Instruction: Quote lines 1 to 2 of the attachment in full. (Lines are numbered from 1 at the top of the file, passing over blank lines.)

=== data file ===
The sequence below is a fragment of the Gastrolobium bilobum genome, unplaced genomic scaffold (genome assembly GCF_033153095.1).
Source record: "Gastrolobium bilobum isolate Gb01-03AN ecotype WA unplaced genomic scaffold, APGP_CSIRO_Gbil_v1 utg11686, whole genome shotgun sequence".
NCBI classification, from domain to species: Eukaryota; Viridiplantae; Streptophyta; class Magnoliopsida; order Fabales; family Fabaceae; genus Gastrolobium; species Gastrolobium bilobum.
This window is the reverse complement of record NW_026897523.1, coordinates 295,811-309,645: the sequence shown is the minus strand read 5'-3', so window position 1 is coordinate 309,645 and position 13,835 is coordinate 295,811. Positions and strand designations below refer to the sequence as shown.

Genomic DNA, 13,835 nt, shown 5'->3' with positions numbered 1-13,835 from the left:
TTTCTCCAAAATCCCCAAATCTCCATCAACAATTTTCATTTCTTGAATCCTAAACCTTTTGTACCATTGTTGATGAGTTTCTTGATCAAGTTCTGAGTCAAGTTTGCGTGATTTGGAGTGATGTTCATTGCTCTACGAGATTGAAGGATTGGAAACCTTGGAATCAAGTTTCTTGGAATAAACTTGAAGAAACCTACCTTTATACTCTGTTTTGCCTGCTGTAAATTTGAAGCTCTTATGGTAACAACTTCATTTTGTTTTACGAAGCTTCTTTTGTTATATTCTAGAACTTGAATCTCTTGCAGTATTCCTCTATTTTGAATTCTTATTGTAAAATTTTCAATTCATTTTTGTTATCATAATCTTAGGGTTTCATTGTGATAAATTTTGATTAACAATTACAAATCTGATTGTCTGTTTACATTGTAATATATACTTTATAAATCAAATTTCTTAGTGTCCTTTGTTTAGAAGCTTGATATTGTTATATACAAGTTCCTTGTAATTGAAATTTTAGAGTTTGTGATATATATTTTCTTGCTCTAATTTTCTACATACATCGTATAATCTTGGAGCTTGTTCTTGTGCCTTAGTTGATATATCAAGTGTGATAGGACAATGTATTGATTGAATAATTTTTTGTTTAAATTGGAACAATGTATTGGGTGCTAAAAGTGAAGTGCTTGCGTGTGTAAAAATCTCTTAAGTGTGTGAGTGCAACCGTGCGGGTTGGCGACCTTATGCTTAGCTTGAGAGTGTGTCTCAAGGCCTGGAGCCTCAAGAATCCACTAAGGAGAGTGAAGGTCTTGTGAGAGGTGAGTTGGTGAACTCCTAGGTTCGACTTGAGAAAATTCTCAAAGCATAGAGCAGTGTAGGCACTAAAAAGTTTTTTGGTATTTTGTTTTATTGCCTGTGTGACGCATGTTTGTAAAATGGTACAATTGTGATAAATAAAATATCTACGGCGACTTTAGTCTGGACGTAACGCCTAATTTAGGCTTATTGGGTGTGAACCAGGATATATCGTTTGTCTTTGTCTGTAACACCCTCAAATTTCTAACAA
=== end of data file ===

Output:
The sequence below is a fragment of the Gastrolobium bilobum genome, unplaced genomic scaffold (genome assembly GCF_033153095.1).
Source record: "Gastrolobium bilobum isolate Gb01-03AN ecotype WA unplaced genomic scaffold, APGP_CSIRO_Gbil_v1 utg11686, whole genome shotgun sequence".